Images Of an Old Lady At the End of Her Life and a Girl Who Is Starting Out on Life

Photos John Robinson

At the time when my mother’s independence failed her, my daughter Erin’s (1) was just developing. These seven images are aspects of an interaction between an old lady at the end of her life and a little girl who is only starting on her life. We are all somewhere between these two points. These images were taken during family visits to the frail care centre where my mother spent the last few months of her life on this earth.

My mother Lin Robinson had an Astrocytoma grade 4 tumour removed from her brain, after the operation, the surgeon said to my dad and I that mom had 3 to 6 months to live. Lin Robinson went on to live another 10 years or so. After one more operation, my mom opted to have no more surgery done in her head. The last years of her life were quieting ones, there were the visible effects of brain surgery and the invisible ones too to be detoured around by the whole family.

My dad cared for mom at their home until the point came where mom had to be cared for in a frail care centre. Lin Robinson always liked to walk around in the garden with her husband holding the flowers that he grew for her. She died in a room with a wheelchair beside her bed and had to rely on my dad to get food into her mouth. The last time I saw her alive she knew that I was taking pictures and she smiled at me, it was too late for words.

I feel that my mother just got tired of what is, my father and mother were people of great faith and she wanted to move into the great beyond.

That night I drove home under a starlit night after taking the last photograph of my father’s hand and my mother’s now dead face.

 

Around The Buhe Flames in Durban

Members of the Ethiopian community dance around the fire of the Celebration of Light at St Mary Ethiopian Chruch in Durban, South Africa.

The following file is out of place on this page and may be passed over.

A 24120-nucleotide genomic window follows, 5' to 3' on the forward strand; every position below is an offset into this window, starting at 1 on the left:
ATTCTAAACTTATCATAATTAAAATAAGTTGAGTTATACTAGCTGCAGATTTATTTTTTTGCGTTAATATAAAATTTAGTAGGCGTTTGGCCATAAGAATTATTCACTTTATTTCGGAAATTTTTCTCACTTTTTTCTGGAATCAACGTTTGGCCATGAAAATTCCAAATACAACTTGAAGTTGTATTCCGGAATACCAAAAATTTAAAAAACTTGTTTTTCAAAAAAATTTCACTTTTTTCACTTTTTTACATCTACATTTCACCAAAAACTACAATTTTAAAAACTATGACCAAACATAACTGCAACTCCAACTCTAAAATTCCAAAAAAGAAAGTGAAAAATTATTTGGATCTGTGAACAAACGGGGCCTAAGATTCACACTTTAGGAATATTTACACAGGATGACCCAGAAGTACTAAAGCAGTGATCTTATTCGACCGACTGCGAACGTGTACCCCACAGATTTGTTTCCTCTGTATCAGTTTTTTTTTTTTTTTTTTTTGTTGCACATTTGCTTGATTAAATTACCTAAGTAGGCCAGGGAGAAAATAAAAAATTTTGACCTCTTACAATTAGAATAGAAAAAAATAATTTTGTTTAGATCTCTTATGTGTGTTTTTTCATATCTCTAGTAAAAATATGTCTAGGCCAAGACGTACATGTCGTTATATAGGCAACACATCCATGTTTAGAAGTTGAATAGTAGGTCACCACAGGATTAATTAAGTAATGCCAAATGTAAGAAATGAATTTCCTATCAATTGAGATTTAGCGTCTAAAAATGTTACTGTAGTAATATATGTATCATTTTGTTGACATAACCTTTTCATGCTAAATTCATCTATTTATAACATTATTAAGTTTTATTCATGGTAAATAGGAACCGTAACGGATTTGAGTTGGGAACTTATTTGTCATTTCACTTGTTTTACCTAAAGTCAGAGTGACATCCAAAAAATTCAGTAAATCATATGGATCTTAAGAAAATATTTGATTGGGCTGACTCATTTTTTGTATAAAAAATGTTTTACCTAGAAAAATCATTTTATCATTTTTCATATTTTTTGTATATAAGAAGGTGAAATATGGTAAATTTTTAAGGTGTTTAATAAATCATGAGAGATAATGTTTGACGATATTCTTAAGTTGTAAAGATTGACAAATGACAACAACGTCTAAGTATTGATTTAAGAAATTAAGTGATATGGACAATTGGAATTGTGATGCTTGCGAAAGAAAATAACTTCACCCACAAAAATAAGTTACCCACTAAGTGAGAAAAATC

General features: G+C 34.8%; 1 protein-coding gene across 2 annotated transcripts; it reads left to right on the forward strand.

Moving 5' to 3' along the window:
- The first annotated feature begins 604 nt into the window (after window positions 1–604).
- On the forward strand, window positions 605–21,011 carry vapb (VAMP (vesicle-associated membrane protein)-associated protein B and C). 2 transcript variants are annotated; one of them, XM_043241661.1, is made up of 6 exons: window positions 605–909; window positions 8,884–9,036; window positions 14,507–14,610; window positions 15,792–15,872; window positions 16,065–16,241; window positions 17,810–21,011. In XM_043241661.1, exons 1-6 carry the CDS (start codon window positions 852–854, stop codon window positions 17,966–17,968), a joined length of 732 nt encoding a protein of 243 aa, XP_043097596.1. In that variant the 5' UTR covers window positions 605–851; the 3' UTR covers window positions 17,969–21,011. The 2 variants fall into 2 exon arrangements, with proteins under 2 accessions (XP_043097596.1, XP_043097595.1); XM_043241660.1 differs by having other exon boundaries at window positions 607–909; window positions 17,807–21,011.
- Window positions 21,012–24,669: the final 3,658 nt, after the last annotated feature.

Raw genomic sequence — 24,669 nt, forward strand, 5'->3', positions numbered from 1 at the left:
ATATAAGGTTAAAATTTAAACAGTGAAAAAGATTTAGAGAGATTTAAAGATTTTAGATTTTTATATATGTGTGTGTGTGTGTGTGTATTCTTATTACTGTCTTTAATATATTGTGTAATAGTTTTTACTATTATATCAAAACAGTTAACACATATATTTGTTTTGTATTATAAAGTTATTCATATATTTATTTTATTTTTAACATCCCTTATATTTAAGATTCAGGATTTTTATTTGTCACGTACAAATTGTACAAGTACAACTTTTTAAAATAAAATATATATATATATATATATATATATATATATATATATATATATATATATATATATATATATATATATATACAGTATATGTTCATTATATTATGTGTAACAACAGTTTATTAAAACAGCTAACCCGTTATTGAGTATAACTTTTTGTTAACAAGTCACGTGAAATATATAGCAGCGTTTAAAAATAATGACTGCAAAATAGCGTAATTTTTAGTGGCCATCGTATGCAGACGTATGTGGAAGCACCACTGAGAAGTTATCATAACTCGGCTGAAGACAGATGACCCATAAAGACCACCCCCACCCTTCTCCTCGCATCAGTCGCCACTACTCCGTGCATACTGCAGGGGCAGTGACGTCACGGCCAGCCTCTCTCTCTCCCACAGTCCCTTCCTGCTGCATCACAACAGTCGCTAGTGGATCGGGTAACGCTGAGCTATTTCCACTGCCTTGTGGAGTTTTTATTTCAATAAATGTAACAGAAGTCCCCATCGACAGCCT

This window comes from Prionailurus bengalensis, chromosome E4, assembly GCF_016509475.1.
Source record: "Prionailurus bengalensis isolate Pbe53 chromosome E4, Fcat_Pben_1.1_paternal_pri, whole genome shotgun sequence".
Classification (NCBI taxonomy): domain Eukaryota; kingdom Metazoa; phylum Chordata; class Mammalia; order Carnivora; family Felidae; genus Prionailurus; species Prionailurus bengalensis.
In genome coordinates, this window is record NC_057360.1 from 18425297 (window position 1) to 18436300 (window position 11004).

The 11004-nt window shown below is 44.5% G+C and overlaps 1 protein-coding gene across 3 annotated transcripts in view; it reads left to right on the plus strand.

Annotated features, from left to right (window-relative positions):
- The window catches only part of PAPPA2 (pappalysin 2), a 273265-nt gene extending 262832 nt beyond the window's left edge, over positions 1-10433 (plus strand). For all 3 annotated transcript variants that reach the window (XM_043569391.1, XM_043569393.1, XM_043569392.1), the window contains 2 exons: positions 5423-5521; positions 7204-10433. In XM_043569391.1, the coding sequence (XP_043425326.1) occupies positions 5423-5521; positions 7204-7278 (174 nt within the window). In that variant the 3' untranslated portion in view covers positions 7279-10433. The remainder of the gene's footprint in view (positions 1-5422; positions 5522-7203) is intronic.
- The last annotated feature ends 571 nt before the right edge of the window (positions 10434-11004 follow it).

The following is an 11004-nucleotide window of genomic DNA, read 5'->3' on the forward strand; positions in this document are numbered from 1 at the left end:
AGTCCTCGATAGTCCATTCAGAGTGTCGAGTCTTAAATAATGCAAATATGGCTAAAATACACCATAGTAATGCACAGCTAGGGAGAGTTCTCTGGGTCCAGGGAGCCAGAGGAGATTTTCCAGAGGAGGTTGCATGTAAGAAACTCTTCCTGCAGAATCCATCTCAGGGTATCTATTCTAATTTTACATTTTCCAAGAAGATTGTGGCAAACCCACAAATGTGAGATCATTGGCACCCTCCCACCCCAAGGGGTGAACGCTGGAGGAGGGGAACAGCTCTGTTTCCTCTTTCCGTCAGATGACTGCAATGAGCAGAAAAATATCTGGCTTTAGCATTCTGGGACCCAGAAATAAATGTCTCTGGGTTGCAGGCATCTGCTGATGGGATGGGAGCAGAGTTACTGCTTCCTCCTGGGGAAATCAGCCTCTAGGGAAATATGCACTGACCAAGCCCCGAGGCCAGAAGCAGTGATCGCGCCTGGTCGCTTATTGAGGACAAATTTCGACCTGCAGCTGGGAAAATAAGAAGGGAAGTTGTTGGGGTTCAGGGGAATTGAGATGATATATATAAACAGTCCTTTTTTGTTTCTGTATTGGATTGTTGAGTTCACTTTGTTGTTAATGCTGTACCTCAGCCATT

Photo John Robinson.

Buhe is celebrated with flames, around 19 August each year the Ethiopian Coptic community light a bonfire in the remembrance of the transfiguration of Christ as in Matthew 17:2. St Mary’s Ethiopian Coptic Church, South Beach, Durban, South Africa.

The Inter Faith Prayer Room, Denis Hurley Centre, Durban

“If You Are Foreigner Man Living in Durban This Program is Gonna Help you to improve your health and to prevent some kinds of diseases which can lead you to early death…”

The late winter sun and the sound of hustling taxis filter up through the window behind my back. I know Dr Emmanuel Tshimanga as a Congolese parking attendant at a local shopping centre here in Durban, South Africa.

The man in front of me glows with an inner light, he has such piercing eyes. he is now doing what has been bubbling up within him. Dr Tshimanga trained as a doctor in the Democratic Republic of Congo and now just waiting for his South African Health Council number to practice as a doctor in South Africa. He is here today advising fellow foreign men on how to cope with their health.

The tall figure of Dr Tshimanga flows without effort between French, Swahili and English using voice, eyes and hands to get the 3 men to my side up to speed on handling stress in their lives.

I will come back for pictures when I have the consent of the director of the Denis Hurley Centre and the men in this room. For now, I am just seeing my friend in a new light.

I now have some European editors in waiting for my proposed inner Durban City stories.

But without connection and trust, these stories will never touch down on sensor or film, so today is about connecting with a friend and building trust for tomorrow.

 

 

 

Photography a Middle Brow Art

MOUNTAIN RISE GRAVE YARD - GRASS CUTTER II
A Worker Pauses From Clearing Graves For a Smoke.

As JP Sudre States in Photography A Middle-Brow Art. “The Subject That I Photograph is Ephemeral.

Photography alone captures a precise moment, which disappears and which cannot be brought back to life, hence my distress and also the essential originality of my profession. What could be more transient then a facial expression? Within these words of Sudre lies the importance of the cameras we as photographers use. Alongside the importance of the ephemeral moments that photography alone can capture, revisting the technology inherent in the camera systems that we use, as photographers trying to capture these moments, is of great importance too. I as a photographer use a ‘M6 rangefinder camera for important personal projects when possible.

Family Portraiture

ROANNE TRIGG
ROANNE TRIGG, Photo John Robinson

Portraiture has been at the heart of photography from the start.

A good portrait is much more then a likeness of someone, a good portrait tells the viewer something about the subject, like the importance of family for Roanne Trigg. To do this the photographer and subject need a base of trust and to connect first, only then the spirit might come through the lens and touch down the film and then only for a micro second. John Robinson

Banele Khosa @ Looking For Love, DAG, South Africa

photos John Robinson.

Banele Khosa Stands With His Acrylic and Ink on Canvas Art Work I Am Sorry I Doubted You in the Durban Art Gallery. 21 May 2019, Durban, South Africa.